General economic conditions

After the global economy showed weak development in calendar year 2016, there was a recovery in fiscal year 2016/17. The upward trend that began in the second half of 2016 strengthened further in the first half-year 2017. In its autumn forecast, the International Monetary Fund (IMF) therefore expects an increase of 3.6 % for global economic growth in 2017 and is improving its spring forecast by 0.1 percentage points.

However, this is accompanied by an unbalanced development, because sections of the economy did not fully follow the positive trend. In particular, developing countries that export commodities and oil face a difficult environment. The IMF estimates a wider recovery in developed economies, as well as in individual emerging markets (mostly in Asia), and considers three quarters of the global economy to be participating in the positive development.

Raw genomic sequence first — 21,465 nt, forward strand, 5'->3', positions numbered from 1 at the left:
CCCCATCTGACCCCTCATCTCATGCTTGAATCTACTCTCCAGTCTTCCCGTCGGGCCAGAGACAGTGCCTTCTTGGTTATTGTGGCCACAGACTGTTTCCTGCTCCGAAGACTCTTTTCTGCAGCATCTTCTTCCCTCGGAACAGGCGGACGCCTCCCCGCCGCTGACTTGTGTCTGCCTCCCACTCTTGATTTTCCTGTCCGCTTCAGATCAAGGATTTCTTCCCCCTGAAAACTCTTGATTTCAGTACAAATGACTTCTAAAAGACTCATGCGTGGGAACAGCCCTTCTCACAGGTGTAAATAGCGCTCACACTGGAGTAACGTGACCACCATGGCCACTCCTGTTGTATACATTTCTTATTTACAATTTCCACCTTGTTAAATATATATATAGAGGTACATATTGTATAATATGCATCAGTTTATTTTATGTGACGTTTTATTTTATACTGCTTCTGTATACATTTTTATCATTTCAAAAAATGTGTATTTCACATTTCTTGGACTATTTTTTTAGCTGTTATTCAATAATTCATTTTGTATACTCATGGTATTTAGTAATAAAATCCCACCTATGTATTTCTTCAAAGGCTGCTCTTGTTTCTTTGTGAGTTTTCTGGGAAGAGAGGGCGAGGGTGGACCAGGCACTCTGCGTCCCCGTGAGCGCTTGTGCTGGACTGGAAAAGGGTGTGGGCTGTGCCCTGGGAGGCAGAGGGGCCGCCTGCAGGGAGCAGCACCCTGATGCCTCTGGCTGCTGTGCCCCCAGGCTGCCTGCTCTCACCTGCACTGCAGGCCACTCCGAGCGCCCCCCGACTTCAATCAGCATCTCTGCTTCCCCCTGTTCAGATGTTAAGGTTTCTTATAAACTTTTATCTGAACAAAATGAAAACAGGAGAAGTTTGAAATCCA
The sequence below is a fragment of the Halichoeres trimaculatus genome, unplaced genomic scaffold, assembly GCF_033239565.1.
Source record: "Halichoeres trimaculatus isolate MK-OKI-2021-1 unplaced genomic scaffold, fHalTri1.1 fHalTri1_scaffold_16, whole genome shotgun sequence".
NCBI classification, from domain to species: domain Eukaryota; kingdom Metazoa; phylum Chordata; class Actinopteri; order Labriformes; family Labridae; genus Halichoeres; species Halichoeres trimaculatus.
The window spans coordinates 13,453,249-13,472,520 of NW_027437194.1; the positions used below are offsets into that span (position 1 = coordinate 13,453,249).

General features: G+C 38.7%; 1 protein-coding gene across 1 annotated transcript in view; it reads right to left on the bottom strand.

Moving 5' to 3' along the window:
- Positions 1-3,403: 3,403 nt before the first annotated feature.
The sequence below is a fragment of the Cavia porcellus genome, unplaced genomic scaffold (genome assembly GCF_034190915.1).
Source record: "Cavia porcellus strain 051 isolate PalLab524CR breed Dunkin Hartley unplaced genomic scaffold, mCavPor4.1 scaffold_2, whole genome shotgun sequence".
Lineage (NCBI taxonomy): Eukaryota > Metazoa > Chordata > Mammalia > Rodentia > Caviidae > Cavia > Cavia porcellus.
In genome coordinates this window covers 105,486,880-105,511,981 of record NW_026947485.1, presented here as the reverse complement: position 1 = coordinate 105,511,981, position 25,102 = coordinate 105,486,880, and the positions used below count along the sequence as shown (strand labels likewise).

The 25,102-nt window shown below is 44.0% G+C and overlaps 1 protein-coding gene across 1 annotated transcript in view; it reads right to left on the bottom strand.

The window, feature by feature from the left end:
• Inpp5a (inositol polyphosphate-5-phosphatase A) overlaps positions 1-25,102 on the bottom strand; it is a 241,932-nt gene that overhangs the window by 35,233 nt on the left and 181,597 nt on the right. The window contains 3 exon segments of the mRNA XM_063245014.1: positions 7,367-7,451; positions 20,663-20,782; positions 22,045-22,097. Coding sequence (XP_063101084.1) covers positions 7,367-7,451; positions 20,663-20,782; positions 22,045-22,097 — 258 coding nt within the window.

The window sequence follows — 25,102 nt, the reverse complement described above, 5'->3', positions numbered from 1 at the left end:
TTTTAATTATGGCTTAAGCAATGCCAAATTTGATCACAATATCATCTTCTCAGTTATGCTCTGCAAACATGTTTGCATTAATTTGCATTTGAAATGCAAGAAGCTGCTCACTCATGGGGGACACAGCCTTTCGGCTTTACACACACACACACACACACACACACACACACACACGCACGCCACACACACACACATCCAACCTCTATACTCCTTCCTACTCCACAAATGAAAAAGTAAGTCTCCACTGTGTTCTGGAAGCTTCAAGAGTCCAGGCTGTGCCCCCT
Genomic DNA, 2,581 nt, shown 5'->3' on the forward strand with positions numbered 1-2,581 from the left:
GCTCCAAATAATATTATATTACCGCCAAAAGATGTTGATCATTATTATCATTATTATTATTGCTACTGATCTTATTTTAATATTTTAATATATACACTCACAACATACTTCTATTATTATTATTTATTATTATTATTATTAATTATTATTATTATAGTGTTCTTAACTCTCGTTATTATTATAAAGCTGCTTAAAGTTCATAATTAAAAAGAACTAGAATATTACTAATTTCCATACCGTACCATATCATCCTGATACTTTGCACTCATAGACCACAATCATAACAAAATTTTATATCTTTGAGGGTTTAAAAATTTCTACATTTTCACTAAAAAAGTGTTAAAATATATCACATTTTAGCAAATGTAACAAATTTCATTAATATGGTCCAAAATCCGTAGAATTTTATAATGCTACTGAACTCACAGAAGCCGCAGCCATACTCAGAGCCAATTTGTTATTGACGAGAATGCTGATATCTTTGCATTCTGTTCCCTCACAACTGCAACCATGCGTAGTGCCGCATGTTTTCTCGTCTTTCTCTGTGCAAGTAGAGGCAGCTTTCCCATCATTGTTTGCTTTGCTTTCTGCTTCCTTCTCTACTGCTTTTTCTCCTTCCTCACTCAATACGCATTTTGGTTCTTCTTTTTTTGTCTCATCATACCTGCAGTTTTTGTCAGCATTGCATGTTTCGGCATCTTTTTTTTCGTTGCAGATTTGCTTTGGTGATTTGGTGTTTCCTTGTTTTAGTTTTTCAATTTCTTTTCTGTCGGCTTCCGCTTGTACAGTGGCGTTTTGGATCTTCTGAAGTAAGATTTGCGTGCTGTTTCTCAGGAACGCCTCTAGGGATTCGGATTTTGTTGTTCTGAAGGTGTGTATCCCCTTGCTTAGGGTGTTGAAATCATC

As compared with spring 2017, there were positive revisions for the euro zone as well as for Asian and European emerging economies. This compensated for the slight weakening in the USA and Great Britain.

Expected GDP growth 2017

Chart: Expected GDP growth 2017

The IMF sees growth of 2.1 % for the euro zone and 2.0 % for Germany in 2017. It is as such increasing its spring forecast by 0.4 % respectively. Increased exports and good consumer demand were mentioned as driving forces. The federal government also raised its forecast for Germany from 1.5 % in the spring to 2.0 %.

This was followed by the IMF’s slightly lower revaluation of economic growth for the USA, with 2.2 %. The sentiment among companies and consumers was good; however, the course of US politics held risks.

In China, the economy grew more strongly than expected, partially due to good exports. With 6.8 %, economic growth is expected to be slightly more than the April estimate of 6.6 % and the previous year’s level of 6.7 %.

Global financial markets also showed positive development in 2017. Stock markets were in a upwards trend; the US Federal Reserve repeatedly raised prime rates; in Europe, the European Central Bank adhered to its zero-interest policy but announced a reduction in bond purchases for 2018.